Biography and informationEdit
One of the most talented English artists of the second half of the 18th century. In this artist's oeuvre dominant place belongs to landscapes and genre scenes. He wrote scenes from the life of Gypsies, small-scale farmers, not wealthy landowners. Unsophisticated and sincere realism of the works of Giuseppe Verdi. The Moreland reflects the existential, everyday life, devoid of complicated dramatic collisions and conflicts. In the landscapes of John.Moreland is a "Rustic look", "the Approaching storm" reflected the provincial, rural England, have not affected the rapid industrial revolution of the 18th century.
The life of George Moreland could serve as a plot for a novel in the spirit of Smollett or Fielding, where adventures follow one another, the scene is transferred from the tavern in debtor's prison, and revelry gives way to a brawl. The lifestyle of Moreland it was not measured and virtue. Unbridled passionate temperament, exuberant vitality, forcing you to find taste in a rough entertainment had involved him in adventures of a dubious.
And yet his life is not the story of the rake's progress, and the history of the tragic riot lone, desperate attempt to break out of a strictly regulated framework of bourgeois morality.
Moreland belonged to a family of artists and was a pupil of his father, a stern and imperious. Life in the family home and work in my father's workshop (and as a child he was the assistant, or rather, an apprentice of his father) was terribly weighed down the Moreland. Work, work every day, monotonous and severe way, the unsmiling faces of the family, constantly reminding him about his duties and how much time this family was described in the English literature! And of course, that when Moreland came of age, he hastened to withdraw from parental care, to achieve freedom.
However, in addition to a thorough knowledge of the craft of the painter, received into the family, the young artist had no life experience. Barely breaking free, he immediately appeared in the hands of dealers, hopelessly involved in debt, he landed in debtor's prison, and then fell more than once.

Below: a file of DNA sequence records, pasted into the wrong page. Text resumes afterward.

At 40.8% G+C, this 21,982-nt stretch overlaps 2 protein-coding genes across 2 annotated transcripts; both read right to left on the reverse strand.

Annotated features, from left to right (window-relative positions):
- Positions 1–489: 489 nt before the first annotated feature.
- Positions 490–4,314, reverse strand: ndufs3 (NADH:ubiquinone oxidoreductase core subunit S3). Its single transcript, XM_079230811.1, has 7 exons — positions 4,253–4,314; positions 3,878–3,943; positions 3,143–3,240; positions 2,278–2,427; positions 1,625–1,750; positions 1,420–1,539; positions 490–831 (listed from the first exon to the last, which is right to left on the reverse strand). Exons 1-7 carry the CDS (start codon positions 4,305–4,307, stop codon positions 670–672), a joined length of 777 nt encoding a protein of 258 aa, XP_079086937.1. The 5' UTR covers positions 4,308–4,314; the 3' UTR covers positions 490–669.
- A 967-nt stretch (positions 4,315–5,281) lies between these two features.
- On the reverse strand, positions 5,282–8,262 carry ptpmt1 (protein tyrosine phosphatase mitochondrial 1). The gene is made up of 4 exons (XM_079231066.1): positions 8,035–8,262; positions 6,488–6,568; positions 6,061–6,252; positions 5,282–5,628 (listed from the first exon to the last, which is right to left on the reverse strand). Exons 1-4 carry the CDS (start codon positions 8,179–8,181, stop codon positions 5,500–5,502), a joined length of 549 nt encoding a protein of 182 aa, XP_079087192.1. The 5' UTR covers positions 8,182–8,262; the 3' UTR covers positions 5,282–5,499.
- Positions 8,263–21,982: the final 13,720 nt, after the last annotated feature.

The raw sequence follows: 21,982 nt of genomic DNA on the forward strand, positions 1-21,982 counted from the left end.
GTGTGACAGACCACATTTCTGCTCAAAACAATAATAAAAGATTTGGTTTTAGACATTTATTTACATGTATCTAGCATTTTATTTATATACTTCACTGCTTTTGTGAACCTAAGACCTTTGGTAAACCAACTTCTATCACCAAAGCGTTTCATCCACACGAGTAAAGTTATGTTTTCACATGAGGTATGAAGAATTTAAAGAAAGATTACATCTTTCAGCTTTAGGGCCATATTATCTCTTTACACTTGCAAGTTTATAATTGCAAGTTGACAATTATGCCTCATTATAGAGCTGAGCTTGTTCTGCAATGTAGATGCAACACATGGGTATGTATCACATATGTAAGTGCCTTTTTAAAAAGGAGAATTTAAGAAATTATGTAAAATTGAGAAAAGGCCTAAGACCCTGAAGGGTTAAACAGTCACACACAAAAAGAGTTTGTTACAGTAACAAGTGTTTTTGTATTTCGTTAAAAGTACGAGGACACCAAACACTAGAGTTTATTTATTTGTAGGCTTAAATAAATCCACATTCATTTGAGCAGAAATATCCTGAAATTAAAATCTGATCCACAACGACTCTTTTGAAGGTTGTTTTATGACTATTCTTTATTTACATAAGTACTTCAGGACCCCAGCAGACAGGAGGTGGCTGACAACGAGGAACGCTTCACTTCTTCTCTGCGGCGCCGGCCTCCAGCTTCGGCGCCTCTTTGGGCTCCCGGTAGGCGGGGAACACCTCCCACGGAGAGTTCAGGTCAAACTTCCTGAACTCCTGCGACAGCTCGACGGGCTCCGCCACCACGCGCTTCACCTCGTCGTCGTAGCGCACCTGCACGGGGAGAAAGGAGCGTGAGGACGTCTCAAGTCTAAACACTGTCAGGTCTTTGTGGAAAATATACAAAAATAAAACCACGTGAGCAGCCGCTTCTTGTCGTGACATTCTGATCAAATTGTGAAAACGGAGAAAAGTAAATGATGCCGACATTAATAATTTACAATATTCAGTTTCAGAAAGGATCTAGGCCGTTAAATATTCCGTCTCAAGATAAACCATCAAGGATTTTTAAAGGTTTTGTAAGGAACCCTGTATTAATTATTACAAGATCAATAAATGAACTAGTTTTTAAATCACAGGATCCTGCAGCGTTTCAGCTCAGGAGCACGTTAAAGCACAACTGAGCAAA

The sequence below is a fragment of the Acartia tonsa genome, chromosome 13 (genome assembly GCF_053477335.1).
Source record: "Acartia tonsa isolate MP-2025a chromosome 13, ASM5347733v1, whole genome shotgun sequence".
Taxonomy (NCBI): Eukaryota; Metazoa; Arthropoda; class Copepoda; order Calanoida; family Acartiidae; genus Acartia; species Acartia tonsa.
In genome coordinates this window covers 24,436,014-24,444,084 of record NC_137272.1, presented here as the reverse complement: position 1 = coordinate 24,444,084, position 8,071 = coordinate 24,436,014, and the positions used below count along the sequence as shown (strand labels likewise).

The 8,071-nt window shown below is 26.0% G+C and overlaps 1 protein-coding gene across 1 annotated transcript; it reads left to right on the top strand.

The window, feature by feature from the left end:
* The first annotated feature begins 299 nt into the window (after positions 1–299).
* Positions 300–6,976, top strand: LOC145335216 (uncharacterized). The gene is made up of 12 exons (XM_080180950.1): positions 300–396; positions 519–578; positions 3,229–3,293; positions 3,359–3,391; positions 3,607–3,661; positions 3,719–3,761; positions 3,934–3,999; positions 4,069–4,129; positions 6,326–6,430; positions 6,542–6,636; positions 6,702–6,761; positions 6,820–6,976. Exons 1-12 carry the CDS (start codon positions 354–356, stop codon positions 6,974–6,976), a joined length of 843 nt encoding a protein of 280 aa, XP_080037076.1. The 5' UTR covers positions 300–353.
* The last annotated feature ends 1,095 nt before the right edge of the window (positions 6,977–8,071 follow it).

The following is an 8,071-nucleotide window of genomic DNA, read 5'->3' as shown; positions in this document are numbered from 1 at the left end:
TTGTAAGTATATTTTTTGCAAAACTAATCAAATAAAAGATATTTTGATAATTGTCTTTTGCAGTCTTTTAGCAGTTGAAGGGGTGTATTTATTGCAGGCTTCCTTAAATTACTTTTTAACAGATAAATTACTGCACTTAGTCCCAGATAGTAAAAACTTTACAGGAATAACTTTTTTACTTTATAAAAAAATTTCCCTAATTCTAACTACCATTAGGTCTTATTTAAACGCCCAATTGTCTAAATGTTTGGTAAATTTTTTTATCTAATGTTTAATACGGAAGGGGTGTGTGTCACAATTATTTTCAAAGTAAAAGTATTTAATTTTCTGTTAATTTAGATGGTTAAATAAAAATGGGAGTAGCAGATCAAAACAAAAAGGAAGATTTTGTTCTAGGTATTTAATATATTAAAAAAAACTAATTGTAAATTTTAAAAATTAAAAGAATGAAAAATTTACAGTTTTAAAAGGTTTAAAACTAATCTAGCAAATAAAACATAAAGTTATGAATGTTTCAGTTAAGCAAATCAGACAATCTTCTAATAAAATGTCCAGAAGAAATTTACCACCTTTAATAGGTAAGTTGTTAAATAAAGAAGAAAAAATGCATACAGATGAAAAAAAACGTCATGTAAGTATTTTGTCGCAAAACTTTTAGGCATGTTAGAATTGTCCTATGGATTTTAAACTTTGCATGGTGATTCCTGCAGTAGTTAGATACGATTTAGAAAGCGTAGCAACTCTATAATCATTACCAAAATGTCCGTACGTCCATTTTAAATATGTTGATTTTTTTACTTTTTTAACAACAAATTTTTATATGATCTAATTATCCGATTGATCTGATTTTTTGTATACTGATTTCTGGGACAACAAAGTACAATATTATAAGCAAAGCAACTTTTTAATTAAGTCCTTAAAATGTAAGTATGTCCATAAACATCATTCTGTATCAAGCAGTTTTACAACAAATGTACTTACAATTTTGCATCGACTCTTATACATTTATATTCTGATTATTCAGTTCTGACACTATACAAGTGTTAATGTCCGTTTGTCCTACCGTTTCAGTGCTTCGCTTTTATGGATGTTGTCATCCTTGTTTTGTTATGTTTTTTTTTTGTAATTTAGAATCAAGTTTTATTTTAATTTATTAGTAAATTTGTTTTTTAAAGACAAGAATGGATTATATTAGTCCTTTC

Married the sister of artist ward for a while, it seemed, changed his life. Moreland has received a new artistic context; the ward was engraving his paintings, and in his own painting he imitated with some even reverence. Through ward Moreland met with the famous George. R. Smith, who is also willing to engraved paintings of the young artist.
Soon, however, this apparent prosperity is destroyed. Moreland breaks with the family and dipped in the most unrestrained debauchery. He was greeted in the restaurant, in the Gypsy camp: it leads friendship with boxers, jockeys, horse horses. Gambling debts and other expenses he pays for his paintings. Carbon monoxide fumes in his absurd life, he manages to work constantly writes one thing and another (all they made about four thousand works): landscapes, rustic genre, sentimental and moralizing scenes.
Often these paintings are specially designed for engraving.
They represent a series, United by a more or less coherent story — always with a moralizing conclusion. Corny boredom of such engravings fully bathed striking subtlety and elegance of execution. Needless to say that Moreland was not concerned with the psychological credibility "of a Girl mourning the death of birds" or "Fruit of bad behavior." He sought only to give the original for the engravings, in the best way suited for this delicate and sensitive equipment.
The real talent is revealed in the Moreland village scenes and landscapes. Nowhere is the work of the artist, as in the village where he fled from his creditors. It seemed, there he again found himself, this serenity breathe his rural scenes. Their stories are simple: it is the traveler from village outposts, two peasants over a beer, the groom ("stable"). Their main charm lies in its extremely acute sense of oneness with nature or unity of all nature in General. If people are placed in the landscape, always calm in nature all the time something happens, something changes. Fresh wind bends the branches of the trees, runs through the grass, ruffled the mane of horses; dismal cloud instantly changing the lighting; the last ray of the sun, sinking, quivering on the wall of the hut ("the Approaching storm", the Hermitage).
The manner of Moreland — narrow, as if quivering strokes— emphasizes the internal dynamics. The artist has a special sharpness of vision, a special keenness of perception of nature characteristic of the citizen who escaped from the noise, dust and the muffled city skyline to rest.
Landscapes of Moreland not painted from life: they are constructed from aptly observed elements. They expressed not so much a real impression of the location and how much an artist's dream of an idyllic existence, harmonic fullness of being.